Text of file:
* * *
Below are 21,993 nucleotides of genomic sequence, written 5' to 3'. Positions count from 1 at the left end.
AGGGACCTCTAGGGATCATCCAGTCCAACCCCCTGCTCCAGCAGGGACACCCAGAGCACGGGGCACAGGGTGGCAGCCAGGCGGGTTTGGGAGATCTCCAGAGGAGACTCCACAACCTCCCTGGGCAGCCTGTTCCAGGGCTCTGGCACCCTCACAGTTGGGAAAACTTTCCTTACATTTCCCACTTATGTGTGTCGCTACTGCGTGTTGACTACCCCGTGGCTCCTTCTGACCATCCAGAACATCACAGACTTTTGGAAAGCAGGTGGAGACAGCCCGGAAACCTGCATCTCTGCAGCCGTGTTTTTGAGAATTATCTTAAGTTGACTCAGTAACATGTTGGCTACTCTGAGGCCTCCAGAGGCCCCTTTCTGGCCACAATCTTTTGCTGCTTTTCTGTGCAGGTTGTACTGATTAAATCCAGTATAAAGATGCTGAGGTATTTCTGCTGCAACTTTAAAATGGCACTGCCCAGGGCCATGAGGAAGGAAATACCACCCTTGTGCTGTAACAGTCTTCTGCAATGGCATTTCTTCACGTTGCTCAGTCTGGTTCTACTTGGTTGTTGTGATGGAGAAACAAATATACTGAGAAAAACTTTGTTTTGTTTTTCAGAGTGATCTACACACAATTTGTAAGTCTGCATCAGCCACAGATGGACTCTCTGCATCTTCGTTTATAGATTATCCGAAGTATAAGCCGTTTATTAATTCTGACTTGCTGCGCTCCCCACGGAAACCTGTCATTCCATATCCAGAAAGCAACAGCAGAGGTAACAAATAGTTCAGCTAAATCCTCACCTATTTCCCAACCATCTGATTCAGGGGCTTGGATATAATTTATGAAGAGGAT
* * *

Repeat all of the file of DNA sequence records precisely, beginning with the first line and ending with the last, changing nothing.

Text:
Below are 21,993 nucleotides of genomic sequence, written 5' to 3'. Positions count from 1 at the left end.
AGGGACCTCTAGGGATCATCCAGTCCAACCCCCTGCTCCAGCAGGGACACCCAGAGCACGGGGCACAGGGTGGCAGCCAGGCGGGTTTGGGAGATCTCCAGAGGAGACTCCACAACCTCCCTGGGCAGCCTGTTCCAGGGCTCTGGCACCCTCACAGTTGGGAAAACTTTCCTTACATTTCCCACTTATGTGTGTCGCTACTGCGTGTTGACTACCCCGTGGCTCCTTCTGACCATCCAGAACATCACAGACTTTTGGAAAGCAGGTGGAGACAGCCCGGAAACCTGCATCTCTGCAGCCGTGTTTTTGAGAATTATCTTAAGTTGACTCAGTAACATGTTGGCTACTCTGAGGCCTCCAGAGGCCCCTTTCTGGCCACAATCTTTTGCTGCTTTTCTGTGCAGGTTGTACTGATTAAATCCAGTATAAAGATGCTGAGGTATTTCTGCTGCAACTTTAAAATGGCACTGCCCAGGGCCATGAGGAAGGAAATACCACCCTTGTGCTGTAACAGTCTTCTGCAATGGCATTTCTTCACGTTGCTCAGTCTGGTTCTACTTGGTTGTTGTGATGGAGAAACAAATATACTGAGAAAAACTTTGTTTTGTTTTTCAGAGTGATCTACACACAATTTGTAAGTCTGCATCAGCCACAGATGGACTCTCTGCATCTTCGTTTATAGATTATCCGAAGTATAAGCCGTTTATTAATTCTGACTTGCTGCGCTCCCCACGGAAACCTGTCATTCCATATCCAGAAAGCAACAGCAGAGGTAACAAATAGTTCAGCTAAATCCTCACCTATTTCCCAACCATCTGATTCAGGGGCTTGGATATAATTTATGAAGAGGAT